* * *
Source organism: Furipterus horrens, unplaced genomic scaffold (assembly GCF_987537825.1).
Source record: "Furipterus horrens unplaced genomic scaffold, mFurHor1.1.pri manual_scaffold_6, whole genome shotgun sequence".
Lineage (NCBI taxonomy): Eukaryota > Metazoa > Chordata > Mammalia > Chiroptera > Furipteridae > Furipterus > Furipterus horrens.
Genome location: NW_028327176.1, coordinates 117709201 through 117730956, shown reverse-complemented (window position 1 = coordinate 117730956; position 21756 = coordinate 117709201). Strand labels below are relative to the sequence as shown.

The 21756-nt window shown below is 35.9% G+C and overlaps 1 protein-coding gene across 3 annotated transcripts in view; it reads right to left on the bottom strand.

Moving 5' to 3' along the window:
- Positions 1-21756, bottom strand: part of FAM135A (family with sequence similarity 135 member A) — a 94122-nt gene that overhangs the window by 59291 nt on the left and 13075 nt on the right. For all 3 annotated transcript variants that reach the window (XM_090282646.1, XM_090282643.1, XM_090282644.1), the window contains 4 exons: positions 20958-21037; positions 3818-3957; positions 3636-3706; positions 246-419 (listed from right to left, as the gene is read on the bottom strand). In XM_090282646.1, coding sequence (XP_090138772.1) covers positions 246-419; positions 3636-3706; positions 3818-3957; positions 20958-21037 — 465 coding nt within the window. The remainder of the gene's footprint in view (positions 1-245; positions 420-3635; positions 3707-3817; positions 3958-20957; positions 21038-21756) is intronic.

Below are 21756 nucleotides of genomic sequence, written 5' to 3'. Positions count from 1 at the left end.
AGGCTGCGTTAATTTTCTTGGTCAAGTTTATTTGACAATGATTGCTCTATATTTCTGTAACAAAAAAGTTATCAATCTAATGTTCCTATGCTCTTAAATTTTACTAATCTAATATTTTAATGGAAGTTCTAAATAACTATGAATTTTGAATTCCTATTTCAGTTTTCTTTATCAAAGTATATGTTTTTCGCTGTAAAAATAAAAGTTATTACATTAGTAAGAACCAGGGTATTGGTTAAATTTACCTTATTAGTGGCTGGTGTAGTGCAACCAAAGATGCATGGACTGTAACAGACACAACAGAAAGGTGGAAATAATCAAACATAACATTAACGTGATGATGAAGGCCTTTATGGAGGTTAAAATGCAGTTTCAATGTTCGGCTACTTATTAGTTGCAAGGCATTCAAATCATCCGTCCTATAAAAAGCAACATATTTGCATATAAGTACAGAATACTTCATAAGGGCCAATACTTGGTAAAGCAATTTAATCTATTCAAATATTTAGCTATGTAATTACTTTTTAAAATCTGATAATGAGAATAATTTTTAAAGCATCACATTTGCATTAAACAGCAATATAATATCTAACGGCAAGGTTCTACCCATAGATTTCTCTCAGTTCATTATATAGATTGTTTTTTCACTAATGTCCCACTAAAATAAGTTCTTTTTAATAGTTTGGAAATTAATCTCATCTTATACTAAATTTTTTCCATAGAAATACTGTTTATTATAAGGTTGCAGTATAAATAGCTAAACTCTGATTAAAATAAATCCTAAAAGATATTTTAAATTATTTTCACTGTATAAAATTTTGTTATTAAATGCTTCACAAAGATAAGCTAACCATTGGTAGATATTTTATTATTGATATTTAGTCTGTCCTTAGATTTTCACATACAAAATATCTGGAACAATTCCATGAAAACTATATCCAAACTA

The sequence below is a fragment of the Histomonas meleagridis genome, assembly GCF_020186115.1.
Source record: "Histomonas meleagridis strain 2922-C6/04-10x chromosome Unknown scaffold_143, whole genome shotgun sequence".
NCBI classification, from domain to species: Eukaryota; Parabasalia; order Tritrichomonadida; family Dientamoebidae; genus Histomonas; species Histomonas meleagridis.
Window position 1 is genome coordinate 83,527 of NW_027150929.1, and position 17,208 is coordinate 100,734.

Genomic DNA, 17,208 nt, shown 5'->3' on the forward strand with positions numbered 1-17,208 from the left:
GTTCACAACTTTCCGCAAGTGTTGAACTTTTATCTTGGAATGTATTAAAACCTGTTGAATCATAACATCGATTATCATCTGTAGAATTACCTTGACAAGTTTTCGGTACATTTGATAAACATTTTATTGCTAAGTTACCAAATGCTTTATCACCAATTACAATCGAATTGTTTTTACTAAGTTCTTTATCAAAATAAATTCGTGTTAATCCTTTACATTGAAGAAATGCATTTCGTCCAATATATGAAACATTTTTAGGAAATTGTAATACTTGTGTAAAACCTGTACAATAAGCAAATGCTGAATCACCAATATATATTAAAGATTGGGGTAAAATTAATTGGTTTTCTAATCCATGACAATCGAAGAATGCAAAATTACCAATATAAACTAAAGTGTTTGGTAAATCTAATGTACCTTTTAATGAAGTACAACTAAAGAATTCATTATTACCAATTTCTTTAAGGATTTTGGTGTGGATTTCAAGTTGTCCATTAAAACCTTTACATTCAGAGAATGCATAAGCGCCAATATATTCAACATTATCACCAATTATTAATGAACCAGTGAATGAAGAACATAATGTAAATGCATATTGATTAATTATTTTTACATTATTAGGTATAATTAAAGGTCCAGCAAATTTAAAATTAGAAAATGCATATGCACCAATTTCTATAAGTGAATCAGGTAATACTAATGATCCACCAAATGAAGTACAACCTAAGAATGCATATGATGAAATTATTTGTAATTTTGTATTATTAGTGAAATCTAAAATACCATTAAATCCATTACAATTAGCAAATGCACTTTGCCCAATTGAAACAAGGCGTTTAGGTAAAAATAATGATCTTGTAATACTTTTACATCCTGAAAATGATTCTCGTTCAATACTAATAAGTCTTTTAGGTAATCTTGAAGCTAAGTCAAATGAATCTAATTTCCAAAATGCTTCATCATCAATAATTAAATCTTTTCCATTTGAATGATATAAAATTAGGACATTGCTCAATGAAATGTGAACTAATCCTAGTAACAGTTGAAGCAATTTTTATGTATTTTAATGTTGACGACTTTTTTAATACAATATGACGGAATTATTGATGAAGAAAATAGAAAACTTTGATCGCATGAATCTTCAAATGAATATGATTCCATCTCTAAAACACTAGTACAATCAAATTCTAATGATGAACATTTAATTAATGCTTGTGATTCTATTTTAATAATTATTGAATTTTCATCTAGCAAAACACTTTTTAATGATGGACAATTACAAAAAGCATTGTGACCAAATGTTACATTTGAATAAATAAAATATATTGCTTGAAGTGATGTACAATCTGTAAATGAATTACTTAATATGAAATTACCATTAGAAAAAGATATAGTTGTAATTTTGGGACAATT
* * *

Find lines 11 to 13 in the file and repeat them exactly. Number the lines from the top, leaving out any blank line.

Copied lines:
Source record: "Histomonas meleagridis strain 2922-C6/04-10x chromosome Unknown scaffold_143, whole genome shotgun sequence".
NCBI classification, from domain to species: Eukaryota; Parabasalia; order Tritrichomonadida; family Dientamoebidae; genus Histomonas; species Histomonas meleagridis.
Window position 1 is genome coordinate 83,527 of NW_027150929.1, and position 17,208 is coordinate 100,734.